Interactive Investor

Four AIM shares up over 1,000% since Covid crash

24th March 2023 15:48

by Andrew Hore from interactive investor

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Three years after the Covid pandemic sent stock markets plunging, award-winning AIM writer Andrew Hore names the best performers and what he thinks of them, and some of the worst.


It is three years since AIM reached a multi-year low on 18 March 2020 as Covid began to dominate the news. The FTSE AIM All-Share index was one of the stock market measures that bounced back quickest, but it has been falling since September 2021 and underperformed other markets. This is making many AIM shares attractively valued.

The World Health Organisation declared Covid-19 a pandemic on 11 March and UK schools were closed on 18 March. The UK national lockdown was announced on 23 March. 

By that time, AIM was already recovering from a sharp fall in the previous few weeks, which had left the FTSE AIM All-Share index at its lowest level since 2009. There was then a period of around 18 months when AIM outperformed most other markets, with a 122% increase. Since then, AIM has declined by nearly two-fifths, but it is still 36.9% ahead of the low on 18 March 2020.

Over the past three years, Nasdaq has risen by 68.6% and the Nasdaq 100 is up by 77.4%. The FTSE Fledgling index is 81.9% higher, while the FTSE 100 is 45% ahead. The only markets that have performed worse than AIM over the period are in Asia. Hong Kong and China are the two markets that have fallen.

AIM’s best performers

There is a mixture of companies among the better AIM performers over the past three years. Four of the top 10 are resources businesses, but the other companies are in different sectors. However, of the eight out of the 10 companies that were around a decade ago, seven have fallen in that time. The only one that has not is Sareum Holdings (LSE:SAR), which is developing treatments for cancer and autoimmune disease, even though there has been a fall of three-quarters since September 2021 because of regulatory challenges.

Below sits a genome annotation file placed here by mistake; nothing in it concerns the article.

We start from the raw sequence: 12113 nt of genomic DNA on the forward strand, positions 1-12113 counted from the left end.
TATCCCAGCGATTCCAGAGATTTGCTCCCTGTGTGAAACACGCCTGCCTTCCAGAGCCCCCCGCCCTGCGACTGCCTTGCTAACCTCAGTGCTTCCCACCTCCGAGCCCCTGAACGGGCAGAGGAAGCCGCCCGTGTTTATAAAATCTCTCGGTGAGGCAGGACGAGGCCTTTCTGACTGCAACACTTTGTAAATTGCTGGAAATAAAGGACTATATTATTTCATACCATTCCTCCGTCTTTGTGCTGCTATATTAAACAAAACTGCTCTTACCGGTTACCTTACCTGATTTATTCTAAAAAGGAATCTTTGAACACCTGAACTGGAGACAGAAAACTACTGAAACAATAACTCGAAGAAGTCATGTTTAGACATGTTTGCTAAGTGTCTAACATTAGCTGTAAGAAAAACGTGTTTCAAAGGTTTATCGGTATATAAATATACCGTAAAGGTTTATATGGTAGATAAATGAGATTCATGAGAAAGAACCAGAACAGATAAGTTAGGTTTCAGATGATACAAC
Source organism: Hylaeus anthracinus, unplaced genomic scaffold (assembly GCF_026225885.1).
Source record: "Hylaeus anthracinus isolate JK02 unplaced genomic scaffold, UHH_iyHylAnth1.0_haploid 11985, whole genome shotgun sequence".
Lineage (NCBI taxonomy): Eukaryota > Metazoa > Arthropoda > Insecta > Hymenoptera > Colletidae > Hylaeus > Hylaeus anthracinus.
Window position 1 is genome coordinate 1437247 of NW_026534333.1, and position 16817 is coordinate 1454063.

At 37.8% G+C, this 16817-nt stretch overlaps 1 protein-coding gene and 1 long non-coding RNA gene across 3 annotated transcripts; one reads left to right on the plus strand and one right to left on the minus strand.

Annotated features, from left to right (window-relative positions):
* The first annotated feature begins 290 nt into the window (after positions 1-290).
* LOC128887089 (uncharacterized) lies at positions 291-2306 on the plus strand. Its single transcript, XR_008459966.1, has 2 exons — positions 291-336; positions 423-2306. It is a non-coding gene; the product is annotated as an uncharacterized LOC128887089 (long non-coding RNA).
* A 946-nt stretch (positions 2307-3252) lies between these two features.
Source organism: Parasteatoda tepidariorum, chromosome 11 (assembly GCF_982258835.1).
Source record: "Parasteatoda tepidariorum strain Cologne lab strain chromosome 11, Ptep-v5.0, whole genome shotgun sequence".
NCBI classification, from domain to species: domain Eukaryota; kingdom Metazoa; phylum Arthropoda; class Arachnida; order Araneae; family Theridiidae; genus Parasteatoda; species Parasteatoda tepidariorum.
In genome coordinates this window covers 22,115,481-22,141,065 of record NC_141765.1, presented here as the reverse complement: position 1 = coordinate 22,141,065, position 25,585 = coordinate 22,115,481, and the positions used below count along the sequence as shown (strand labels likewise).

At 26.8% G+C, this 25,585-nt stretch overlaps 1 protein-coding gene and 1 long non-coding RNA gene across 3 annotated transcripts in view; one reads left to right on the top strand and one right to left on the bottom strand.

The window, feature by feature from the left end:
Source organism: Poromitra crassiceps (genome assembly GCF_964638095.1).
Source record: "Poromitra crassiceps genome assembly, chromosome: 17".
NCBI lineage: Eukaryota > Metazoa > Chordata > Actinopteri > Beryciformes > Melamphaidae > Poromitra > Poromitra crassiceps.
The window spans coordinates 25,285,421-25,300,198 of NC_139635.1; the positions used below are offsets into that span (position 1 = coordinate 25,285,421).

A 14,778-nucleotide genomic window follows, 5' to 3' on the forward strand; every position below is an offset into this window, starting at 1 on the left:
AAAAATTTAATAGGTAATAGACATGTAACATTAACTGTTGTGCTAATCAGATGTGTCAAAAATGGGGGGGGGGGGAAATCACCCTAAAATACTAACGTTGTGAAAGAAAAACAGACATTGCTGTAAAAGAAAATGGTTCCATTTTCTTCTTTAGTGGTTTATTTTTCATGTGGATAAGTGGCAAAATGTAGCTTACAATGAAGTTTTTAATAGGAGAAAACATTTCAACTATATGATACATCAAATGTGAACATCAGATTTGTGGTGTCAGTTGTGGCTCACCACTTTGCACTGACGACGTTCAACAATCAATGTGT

Premier African Minerals (LSE:PREM) is the best performer on the back of the Zulu lithium and tantalum project in Zimbabwe. This is one of the most consistently rising share prices over the past three years because of the prospects for lithium batteries. Premier African Minerals is the third-best performer since 3 September 2021 with a 276% gain.

There is positive news concerning intersections from boreholes at Zulu. This is affirming the plan to begin operations with a large-scale pilot plant. There could be production of spodumene concentrate within weeks.

Five out of the top 10 have declining share prices since 3 September 2021. Escape rooms and bars operator XP Factory (LSE:XPF) bounced back sharply until the middle of 2021 when lockdowns were coming to an end. Even though the share price had started to fall, it was still 1,140% higher by 3 September 2021 making it the fourth-best performer over the period. The share price fell from 16.25p on 7 February 2020 to 2.75p on 18 March 2020. This means that the current share price of 20p is still below the level in February 2020.

Yet revenues have grown strongly as people return to XP Factory outlets and margins are improving. Management is rolling out more Escape Hunt and Boom Battle Bar sites. XP Factory could make a pre-tax profit of more than £2 million in 2023 and it could more than double the following year.

Sustainable polymers developer Itaconix (LSE:ITX) is another company that is lower than its three-year high but has good medium-term prospects. The share price has slipped this year following the £10.5 million fundraising at 5.1p a share, compared with the current price of 4.6p. That should be enough to fund further growth to get the business to breakeven.

A profit is still years away, but Itaconix sustainable speciality polymers have significant potential. The unique technology can build polymers using itaconic acid, which is produced from corn. This has similar properties to acrylic acid, which is oil-based. Non-phosphate detergents, hair care and other household products are the focus, but there are new product areas being developed. In 2023, revenues are forecast to be $8 million, compared with an addressable market in the billions.

10 best performers on AIM since the Covid crash low


Share price change since 18 March 2020 (%)

Share price change between 18 March 2020 and 3 Sep 2021 (%)

Share price change since 3 Sep 2021 (%)

Premier African Minerals (LSE:PREM)




Quantum Blockchain Technologies (LSE:QBT)




Kodal Minerals (LSE:KOD)




Itaconix (LSE:ITX)




Chariot Ltd (LSE:CHAR)




CyanConnode Holdings (LSE:CYAN)




Avacta (LSE:AVCT)




Zephyr Energy (LSE:ZPHR)




XP Factory (LSE:XPF)




Sareum (LSE:SAR)




Source: SharePad. Prices as at 23 March 2023.